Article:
Publishers' Preview: Books in the Middle: Five Questions for Karuna Riazi

This interview originally appeared in the January/February 2023 Horn Book Magazine as part of the Publishers’ Previews: Books in the Middle, an advertising supplement that allows participating publishers a chance to each highlight a book from its current list. They choose the books; we ask the questions.

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Quoting Frances Hodgson Burnett right in the title, A Bit of Earth reimagines The Secret Garden for a contemporary American landscape.

1. Do you garden?

I do not — yet — but I am related to some awesome green thumbs, and I dream of trying it out in the future. Currently, I tend to two lovely, thriving houseplants and play a lot of farming sims on my Switch. (That counts, right?)

2. Tell me about your first encounter with The Secret Garden.

I believe I first read the book when I got it for my seventh or eighth birthday — it was that beautiful paperback packaged with the key necklace. Before then, though, I’d grown up watching the Hallmark movie (the one with Colin Firth playing adult Colin), so I already knew (and loved) the story.

3. How much is Maria Latif you and how much is she Mary Lennox?

I think Maria Latif contains the parts of me — well, specifically, my middle-schooler self — that I recognized and felt reassured to find in Mary Lennox. So she’s both my contemporary homage to Mary and a manifestation of the me that Mary spoke to.

4. How did you decide which moments called for poetry and which called for prose?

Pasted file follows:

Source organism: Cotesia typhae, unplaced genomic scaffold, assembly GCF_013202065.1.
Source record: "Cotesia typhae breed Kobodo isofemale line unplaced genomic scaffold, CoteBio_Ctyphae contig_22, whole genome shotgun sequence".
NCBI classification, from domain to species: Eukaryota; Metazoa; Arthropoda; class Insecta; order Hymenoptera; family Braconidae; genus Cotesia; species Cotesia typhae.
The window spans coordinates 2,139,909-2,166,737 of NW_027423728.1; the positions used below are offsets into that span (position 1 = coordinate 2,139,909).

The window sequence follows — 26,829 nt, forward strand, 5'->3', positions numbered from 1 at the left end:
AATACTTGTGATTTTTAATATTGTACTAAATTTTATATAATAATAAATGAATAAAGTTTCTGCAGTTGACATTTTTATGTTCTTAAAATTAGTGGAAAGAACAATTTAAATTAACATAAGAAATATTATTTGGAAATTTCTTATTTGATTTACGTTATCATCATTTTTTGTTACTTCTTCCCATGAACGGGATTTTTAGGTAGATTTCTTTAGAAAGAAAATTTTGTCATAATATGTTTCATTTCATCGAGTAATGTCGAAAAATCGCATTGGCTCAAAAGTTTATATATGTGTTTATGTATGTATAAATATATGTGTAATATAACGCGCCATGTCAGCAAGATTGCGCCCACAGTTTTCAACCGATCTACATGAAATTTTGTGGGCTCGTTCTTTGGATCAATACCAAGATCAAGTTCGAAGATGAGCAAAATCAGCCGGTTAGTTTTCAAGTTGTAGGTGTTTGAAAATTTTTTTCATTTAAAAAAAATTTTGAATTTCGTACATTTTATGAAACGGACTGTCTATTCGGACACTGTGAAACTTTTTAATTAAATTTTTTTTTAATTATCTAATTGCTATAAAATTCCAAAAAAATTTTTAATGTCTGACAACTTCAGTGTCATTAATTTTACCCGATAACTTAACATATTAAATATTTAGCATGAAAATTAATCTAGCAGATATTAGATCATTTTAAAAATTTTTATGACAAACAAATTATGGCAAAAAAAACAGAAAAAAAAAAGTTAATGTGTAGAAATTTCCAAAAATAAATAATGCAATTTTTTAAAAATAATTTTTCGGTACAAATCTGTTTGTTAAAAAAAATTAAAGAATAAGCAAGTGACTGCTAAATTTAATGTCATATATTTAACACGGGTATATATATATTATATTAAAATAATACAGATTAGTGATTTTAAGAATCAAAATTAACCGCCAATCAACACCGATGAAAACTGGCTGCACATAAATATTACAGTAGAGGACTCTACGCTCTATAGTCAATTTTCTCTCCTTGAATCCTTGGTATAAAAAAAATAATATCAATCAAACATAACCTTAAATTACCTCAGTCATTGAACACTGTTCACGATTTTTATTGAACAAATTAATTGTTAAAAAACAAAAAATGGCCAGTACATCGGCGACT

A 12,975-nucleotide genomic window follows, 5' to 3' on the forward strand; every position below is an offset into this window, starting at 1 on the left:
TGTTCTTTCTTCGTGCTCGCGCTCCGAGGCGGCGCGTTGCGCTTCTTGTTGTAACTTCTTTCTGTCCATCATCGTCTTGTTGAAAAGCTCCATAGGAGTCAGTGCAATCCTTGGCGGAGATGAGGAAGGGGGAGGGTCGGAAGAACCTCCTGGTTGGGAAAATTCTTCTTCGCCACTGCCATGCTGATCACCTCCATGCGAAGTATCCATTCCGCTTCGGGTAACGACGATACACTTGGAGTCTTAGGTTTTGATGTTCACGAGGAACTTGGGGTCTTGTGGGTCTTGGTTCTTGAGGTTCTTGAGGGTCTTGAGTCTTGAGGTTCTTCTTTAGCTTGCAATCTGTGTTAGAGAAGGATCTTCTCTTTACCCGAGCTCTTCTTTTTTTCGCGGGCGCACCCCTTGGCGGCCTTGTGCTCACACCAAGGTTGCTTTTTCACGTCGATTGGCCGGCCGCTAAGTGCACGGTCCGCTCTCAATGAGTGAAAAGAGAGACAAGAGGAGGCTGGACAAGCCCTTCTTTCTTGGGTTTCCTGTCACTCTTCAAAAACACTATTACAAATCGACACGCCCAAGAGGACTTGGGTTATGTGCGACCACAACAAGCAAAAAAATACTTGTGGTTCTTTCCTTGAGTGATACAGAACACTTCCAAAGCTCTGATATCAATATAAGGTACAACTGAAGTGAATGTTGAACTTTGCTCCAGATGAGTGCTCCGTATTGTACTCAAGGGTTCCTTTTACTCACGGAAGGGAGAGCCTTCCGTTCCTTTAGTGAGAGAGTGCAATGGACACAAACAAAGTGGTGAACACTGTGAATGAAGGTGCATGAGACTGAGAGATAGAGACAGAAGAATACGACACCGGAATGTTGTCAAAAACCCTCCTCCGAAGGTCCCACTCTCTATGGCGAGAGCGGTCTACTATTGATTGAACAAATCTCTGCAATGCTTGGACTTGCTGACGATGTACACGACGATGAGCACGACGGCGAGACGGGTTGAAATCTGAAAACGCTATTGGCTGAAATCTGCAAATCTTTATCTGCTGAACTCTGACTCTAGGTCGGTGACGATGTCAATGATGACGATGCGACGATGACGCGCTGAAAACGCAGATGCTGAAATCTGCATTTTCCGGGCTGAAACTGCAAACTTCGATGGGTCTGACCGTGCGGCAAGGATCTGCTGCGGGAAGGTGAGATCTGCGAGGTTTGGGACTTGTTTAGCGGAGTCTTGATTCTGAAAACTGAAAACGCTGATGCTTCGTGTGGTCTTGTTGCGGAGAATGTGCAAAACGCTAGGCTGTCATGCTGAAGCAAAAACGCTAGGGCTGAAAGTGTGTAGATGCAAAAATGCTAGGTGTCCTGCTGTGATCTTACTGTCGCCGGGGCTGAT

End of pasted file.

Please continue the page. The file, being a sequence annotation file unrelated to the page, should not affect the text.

My second-semester advisor at Hamline University’s MFAC program — the incredible Laurel Snyder — encouraged me to pursue the little verses I wrote from Maria’s perspective in the margins of my first draft. Once the book landed in my editor Martha Mihalick’s hands, she identified the verses as introspective, emotional insights for the reader, and the prose as maneuvering the plot forward. It all fell into place from there.

5. Where do you go to see nature at its most transformative?

I am an equal-opportunity nature lover — I am as happy walking down the street and watching the leaves change color as I am on a day trip to a local arboretum or greenhouse, or sprawled on the lawn with friends.

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Photo: S. Uddin.

Roger Sutton
Roger Sutton

Editor Emeritus Roger Sutton was editor in chief of The Horn Book, Inc., from 1996-2021. He was previously editor of The Bulletin of the Center for Children's Books and a children's and young adult librarian. He received his MA in library science from the University of Chicago in 1982 and a BA from Pitzer College in 1978.

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